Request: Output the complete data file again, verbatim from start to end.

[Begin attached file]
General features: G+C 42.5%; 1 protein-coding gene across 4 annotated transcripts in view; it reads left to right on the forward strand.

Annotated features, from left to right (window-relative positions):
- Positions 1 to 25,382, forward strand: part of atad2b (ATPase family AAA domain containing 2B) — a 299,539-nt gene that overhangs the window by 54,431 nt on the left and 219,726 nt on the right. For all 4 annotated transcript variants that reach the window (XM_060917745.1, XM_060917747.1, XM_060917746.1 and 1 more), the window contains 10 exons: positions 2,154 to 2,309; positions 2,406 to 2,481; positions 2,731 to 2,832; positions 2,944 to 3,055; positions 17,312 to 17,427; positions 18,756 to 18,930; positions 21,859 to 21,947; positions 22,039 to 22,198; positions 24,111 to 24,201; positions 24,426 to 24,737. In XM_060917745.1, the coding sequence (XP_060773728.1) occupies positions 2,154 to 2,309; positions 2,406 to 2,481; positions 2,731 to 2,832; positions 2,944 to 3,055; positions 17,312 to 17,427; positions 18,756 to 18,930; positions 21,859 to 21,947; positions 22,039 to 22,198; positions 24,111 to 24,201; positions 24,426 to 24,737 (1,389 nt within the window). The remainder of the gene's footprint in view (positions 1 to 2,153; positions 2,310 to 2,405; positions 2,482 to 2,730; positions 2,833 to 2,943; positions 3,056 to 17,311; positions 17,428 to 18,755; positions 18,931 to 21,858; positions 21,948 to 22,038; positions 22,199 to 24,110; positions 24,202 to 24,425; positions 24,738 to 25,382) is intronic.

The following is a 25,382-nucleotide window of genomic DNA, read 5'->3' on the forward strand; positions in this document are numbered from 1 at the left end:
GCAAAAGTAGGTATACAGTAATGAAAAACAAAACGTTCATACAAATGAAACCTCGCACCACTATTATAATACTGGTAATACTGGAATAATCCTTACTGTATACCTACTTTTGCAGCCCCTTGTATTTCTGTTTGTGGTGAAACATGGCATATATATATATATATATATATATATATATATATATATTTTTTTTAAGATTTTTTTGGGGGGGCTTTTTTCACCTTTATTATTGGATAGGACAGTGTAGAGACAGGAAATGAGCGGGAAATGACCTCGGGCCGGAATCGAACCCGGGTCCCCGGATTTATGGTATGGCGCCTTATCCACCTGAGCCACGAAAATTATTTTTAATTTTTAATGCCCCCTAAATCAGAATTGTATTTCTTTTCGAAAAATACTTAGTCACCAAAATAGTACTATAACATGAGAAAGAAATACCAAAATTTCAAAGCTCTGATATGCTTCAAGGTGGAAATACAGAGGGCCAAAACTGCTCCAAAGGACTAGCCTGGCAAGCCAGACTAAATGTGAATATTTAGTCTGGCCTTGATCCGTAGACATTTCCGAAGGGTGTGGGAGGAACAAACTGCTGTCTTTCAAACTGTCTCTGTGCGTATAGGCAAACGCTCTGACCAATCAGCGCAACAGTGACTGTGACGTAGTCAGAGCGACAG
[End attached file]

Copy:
General features: G+C 42.5%; 1 protein-coding gene across 4 annotated transcripts in view; it reads left to right on the forward strand.

Annotated features, from left to right (window-relative positions):
- Positions 1 to 25,382, forward strand: part of atad2b (ATPase family AAA domain containing 2B) — a 299,539-nt gene that overhangs the window by 54,431 nt on the left and 219,726 nt on the right. For all 4 annotated transcript variants that reach the window (XM_060917745.1, XM_060917747.1, XM_060917746.1 and 1 more), the window contains 10 exons: positions 2,154 to 2,309; positions 2,406 to 2,481; positions 2,731 to 2,832; positions 2,944 to 3,055; positions 17,312 to 17,427; positions 18,756 to 18,930; positions 21,859 to 21,947; positions 22,039 to 22,198; positions 24,111 to 24,201; positions 24,426 to 24,737. In XM_060917745.1, the coding sequence (XP_060773728.1) occupies positions 2,154 to 2,309; positions 2,406 to 2,481; positions 2,731 to 2,832; positions 2,944 to 3,055; positions 17,312 to 17,427; positions 18,756 to 18,930; positions 21,859 to 21,947; positions 22,039 to 22,198; positions 24,111 to 24,201; positions 24,426 to 24,737 (1,389 nt within the window). The remainder of the gene's footprint in view (positions 1 to 2,153; positions 2,310 to 2,405; positions 2,482 to 2,730; positions 2,833 to 2,943; positions 3,056 to 17,311; positions 17,428 to 18,755; positions 18,931 to 21,858; positions 21,948 to 22,038; positions 22,199 to 24,110; positions 24,202 to 24,425; positions 24,738 to 25,382) is intronic.

The following is a 25,382-nucleotide window of genomic DNA, read 5'->3' on the forward strand; positions in this document are numbered from 1 at the left end:
GCAAAAGTAGGTATACAGTAATGAAAAACAAAACGTTCATACAAATGAAACCTCGCACCACTATTATAATACTGGTAATACTGGAATAATCCTTACTGTATACCTACTTTTGCAGCCCCTTGTATTTCTGTTTGTGGTGAAACATGGCATATATATATATATATATATATATATATATATATATATTTTTTTTAAGATTTTTTTGGGGGGGCTTTTTTCACCTTTATTATTGGATAGGACAGTGTAGAGACAGGAAATGAGCGGGAAATGACCTCGGGCCGGAATCGAACCCGGGTCCCCGGATTTATGGTATGGCGCCTTATCCACCTGAGCCACGAAAATTATTTTTAATTTTTAATGCCCCCTAAATCAGAATTGTATTTCTTTTCGAAAAATACTTAGTCACCAAAATAGTACTATAACATGAGAAAGAAATACCAAAATTTCAAAGCTCTGATATGCTTCAAGGTGGAAATACAGAGGGCCAAAACTGCTCCAAAGGACTAGCCTGGCAAGCCAGACTAAATGTGAATATTTAGTCTGGCCTTGATCCGTAGACATTTCCGAAGGGTGTGGGAGGAACAAACTGCTGTCTTTCAAACTGTCTCTGTGCGTATAGGCAAACGCTCTGACCAATCAGCGCAACAGTGACTGTGACGTAGTCAGAGCGACAG